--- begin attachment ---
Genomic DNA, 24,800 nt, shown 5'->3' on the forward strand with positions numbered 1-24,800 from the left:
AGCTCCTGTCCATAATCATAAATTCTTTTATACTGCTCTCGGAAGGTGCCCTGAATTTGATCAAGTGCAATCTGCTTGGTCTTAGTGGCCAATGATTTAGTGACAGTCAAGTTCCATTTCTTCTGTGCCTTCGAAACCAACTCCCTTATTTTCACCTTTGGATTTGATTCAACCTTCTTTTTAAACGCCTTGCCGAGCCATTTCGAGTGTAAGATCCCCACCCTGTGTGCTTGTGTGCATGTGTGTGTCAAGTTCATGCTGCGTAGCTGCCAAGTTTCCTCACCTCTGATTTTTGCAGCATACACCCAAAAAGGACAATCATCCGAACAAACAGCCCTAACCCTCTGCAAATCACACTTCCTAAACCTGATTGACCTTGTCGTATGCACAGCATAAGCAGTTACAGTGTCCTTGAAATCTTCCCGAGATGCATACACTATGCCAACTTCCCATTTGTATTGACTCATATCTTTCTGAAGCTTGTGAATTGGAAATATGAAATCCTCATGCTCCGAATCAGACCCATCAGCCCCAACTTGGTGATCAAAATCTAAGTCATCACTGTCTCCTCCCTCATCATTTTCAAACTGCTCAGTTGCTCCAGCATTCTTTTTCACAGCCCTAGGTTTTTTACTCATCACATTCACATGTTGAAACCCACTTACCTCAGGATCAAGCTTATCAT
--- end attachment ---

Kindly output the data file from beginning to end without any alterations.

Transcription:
Genomic DNA, 24,800 nt, shown 5'->3' on the forward strand with positions numbered 1-24,800 from the left:
AGCTCCTGTCCATAATCATAAATTCTTTTATACTGCTCTCGGAAGGTGCCCTGAATTTGATCAAGTGCAATCTGCTTGGTCTTAGTGGCCAATGATTTAGTGACAGTCAAGTTCCATTTCTTCTGTGCCTTCGAAACCAACTCCCTTATTTTCACCTTTGGATTTGATTCAACCTTCTTTTTAAACGCCTTGCCGAGCCATTTCGAGTGTAAGATCCCCACCCTGTGTGCTTGTGTGCATGTGTGTGTCAAGTTCATGCTGCGTAGCTGCCAAGTTTCCTCACCTCTGATTTTTGCAGCATACACCCAAAAAGGACAATCATCCGAACAAACAGCCCTAACCCTCTGCAAATCACACTTCCTAAACCTGATTGACCTTGTCGTATGCACAGCATAAGCAGTTACAGTGTCCTTGAAATCTTCCCGAGATGCATACACTATGCCAACTTCCCATTTGTATTGACTCATATCTTTCTGAAGCTTGTGAATTGGAAATATGAAATCCTCATGCTCCGAATCAGACCCATCAGCCCCAACTTGGTGATCAAAATCTAAGTCATCACTGTCTCCTCCCTCATCATTTTCAAACTGCTCAGTTGCTCCAGCATTCTTTTTCACAGCCCTAGGTTTTTTACTCATCACATTCACATGTTGAAACCCACTTACCTCAGGATCAAGCTTATCAT